But now it’s something vital, and watching Eliot deal with that that is one of the best parts of this episode. He gets dramatic, pretends he’s going to pass out or gag just thinking about the taste of goat milk, and describes his family as “the worst humans in the known universe” … and then he gets his shit together.
Does he resent that those worst people gave him the knowledge to save Fillory’s crops? Sure. But that won’t keep him from using what he knows. And I think he starts to enjoy it, to bask in knowing something that turns out to be special. (Poor Fen’s face when he tries to explain fertilizer.)
He also tries to find ways to enjoy himself despite the rules of his marriage—but winds up reminded that Eliot-the-useful is also Eliot-the-privileged. King Eliot has to understand that he’s not only got magical privilege; he’s got royalty privilege, and that means when he asks his courtiers to do a thing, they’re probably going to do it to keep their king happy—whether they really want to or not. Fen, on the other hand, knows what she wants.
Their relationship is turning out to be much more interesting—and complex—than I’d expected. So much is going on in this scene, from Fen reminding Eliot about consent and power to us being reminded that they’re both trapped in this magically fucked-up, forced-monogamy marriage. Fen’s desire complicates things. You could read this situation as the show pressing Eliot into having sex with a woman; while book-Eliot is certainly gay, and show-Eliot has thus far only expressed interest in men, the show also hasn’t come out and said that he’s gay, and some viewers have read him as bisexual.
So where does that leave us? Well, with two people in a politically and culturally horrible situation, trying to respect and be kind to each other to the best of their abilities, I think. On the one hand, Eliot, as king, can do whatever he likes, including saying no to Fen; on the other, Eliot, the person, seems to not want to hurt or reject her, and opts to view sex as a new experience. Underneath the jokes and awkward giggles, this is a really complicated scene, one that’s taking on guilt and pressure and consent and heteronormative power structures—and yet not entirely saying something solid about any of those things. But it does give the sense that this conversation isn’t over. The problem isn’t solved: it’s uncomfortable and weird and Fen and Eliot are going to be as gentle as they can with each other about it, at least.
That’s just so much to ask of Eliot, who has been through hell, and whose confidant is on another world at present. He’s on his own, he still hurts, and he’s got all the responsibility in the world.
And he doesn’t have a cacodemon. That scene is a cookie for book-fans, but also a sharp (and burning, and painful) comment about great power sometimes requiring great sacrifice—or, in this case, excruciating pain.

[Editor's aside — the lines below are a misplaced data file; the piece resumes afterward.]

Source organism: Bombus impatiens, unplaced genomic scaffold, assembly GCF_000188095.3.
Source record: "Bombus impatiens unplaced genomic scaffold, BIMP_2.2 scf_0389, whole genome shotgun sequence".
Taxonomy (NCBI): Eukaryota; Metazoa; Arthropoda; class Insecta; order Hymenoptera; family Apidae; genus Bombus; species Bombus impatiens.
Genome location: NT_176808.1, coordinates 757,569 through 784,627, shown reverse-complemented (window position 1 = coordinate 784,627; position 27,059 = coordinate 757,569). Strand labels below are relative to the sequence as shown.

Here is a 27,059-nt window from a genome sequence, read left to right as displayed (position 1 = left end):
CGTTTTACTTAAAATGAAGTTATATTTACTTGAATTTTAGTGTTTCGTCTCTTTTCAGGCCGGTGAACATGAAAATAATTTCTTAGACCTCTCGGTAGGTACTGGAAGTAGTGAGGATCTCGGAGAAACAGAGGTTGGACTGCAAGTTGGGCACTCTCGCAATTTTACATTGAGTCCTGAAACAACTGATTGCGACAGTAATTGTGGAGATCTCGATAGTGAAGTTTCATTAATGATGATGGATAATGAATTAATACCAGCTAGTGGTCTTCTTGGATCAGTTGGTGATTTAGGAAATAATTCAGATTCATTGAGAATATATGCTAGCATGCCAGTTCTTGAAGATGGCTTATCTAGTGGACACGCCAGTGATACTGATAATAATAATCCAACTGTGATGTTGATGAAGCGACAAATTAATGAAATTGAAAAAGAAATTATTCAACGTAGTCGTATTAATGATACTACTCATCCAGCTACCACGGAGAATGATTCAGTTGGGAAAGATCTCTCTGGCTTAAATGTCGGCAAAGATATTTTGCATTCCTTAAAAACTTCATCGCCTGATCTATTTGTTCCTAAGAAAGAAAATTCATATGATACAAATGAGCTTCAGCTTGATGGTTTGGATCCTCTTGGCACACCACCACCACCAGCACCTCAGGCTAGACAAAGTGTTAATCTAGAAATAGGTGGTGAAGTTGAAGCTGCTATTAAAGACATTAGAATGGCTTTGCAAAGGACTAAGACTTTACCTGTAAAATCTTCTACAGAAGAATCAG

“Lift your shirt, Quentin, and turn around.”
“Oh, those words never led to anything good. Well. Almost never.”
Oddly enough, this scene also acts as a sort of tension-breaker, the weird humor (and the relief of having a weapon always at hand) in balance with the agony. Like the Beast’s endless singing, it underlines the way nothing in Magicians-land isn’t just one thing or the other. The Beast is a murderous monster and an abused child, petulant and vicious at once. Eliot is a heartbroken student and an unexpectedly useful king. Julia is a victim and a fighter—and Marina is an enemy and a teammate.
When Marina comes back to Brooklyn, having seen firsthand what Reynard does, she’s terrified, but she’s still going to play it like she came back for Julia’s own good. Not for herself. Not because of the fear that drove her to ask asylum at Brakebills. (Oh, Fogg, you may come to regret this.) When Marina knows she can’t stand alone, shit is really bad. But she and Julia, sharing a cigarette and a lot of eyerolls and enduring Martin Chatwin’s Musical Review, are the best teamup, partly because they both resent the hell out of it.
“Are we three going to kill a god?”
“Yeah, for starters.”
But will they get in Quentin and company’s way? Will battle lines be crossed, weapons flung at the wrong people? When Q says “No, not him. Us,” he’s telling Julia that they’re dangerous too, his team of Brakebills students. They’re all dangerous. And they’re all fighting the same concept: A powerful being, taking power away from them and theirs. The trouble comes when one person thinks their fight is the most important, the priority at the expense of all others. What if they fought together? What if Quentin and pals made a pact with Julia to help her fight Reynard first? What if they remembered, for more than a second here and there, what she’s been through?
No time for that, though, given next week’s promo. Beast Battle Redux: Who survives?